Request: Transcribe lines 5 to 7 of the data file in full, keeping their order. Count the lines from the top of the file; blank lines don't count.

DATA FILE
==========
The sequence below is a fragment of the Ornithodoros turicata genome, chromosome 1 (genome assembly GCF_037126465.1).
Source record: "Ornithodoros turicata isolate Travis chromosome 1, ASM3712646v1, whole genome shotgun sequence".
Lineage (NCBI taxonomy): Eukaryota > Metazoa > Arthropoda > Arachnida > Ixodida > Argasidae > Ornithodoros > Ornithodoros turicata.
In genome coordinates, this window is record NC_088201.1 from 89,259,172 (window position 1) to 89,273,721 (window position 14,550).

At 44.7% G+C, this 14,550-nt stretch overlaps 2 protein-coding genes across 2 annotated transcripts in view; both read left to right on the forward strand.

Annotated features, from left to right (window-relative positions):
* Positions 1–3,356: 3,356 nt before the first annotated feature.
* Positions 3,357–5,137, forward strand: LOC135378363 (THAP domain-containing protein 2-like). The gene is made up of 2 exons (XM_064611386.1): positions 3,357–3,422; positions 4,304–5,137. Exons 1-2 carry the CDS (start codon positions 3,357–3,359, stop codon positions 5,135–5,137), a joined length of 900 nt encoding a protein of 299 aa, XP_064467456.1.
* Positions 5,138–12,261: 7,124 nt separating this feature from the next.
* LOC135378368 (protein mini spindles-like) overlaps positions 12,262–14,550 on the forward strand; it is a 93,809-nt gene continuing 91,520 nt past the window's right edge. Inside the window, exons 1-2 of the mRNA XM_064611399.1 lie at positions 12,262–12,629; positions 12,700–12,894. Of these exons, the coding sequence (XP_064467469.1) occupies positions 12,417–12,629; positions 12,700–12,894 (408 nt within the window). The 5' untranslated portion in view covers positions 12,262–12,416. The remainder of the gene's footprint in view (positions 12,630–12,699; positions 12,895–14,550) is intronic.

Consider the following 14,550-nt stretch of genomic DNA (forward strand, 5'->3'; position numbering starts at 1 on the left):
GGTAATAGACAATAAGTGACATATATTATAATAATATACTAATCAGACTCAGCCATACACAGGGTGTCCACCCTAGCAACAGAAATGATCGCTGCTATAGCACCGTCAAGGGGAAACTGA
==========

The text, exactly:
At 44.7% G+C, this 14,550-nt stretch overlaps 2 protein-coding genes across 2 annotated transcripts in view; both read left to right on the forward strand.

Annotated features, from left to right (window-relative positions):
* Positions 1–3,356: 3,356 nt before the first annotated feature.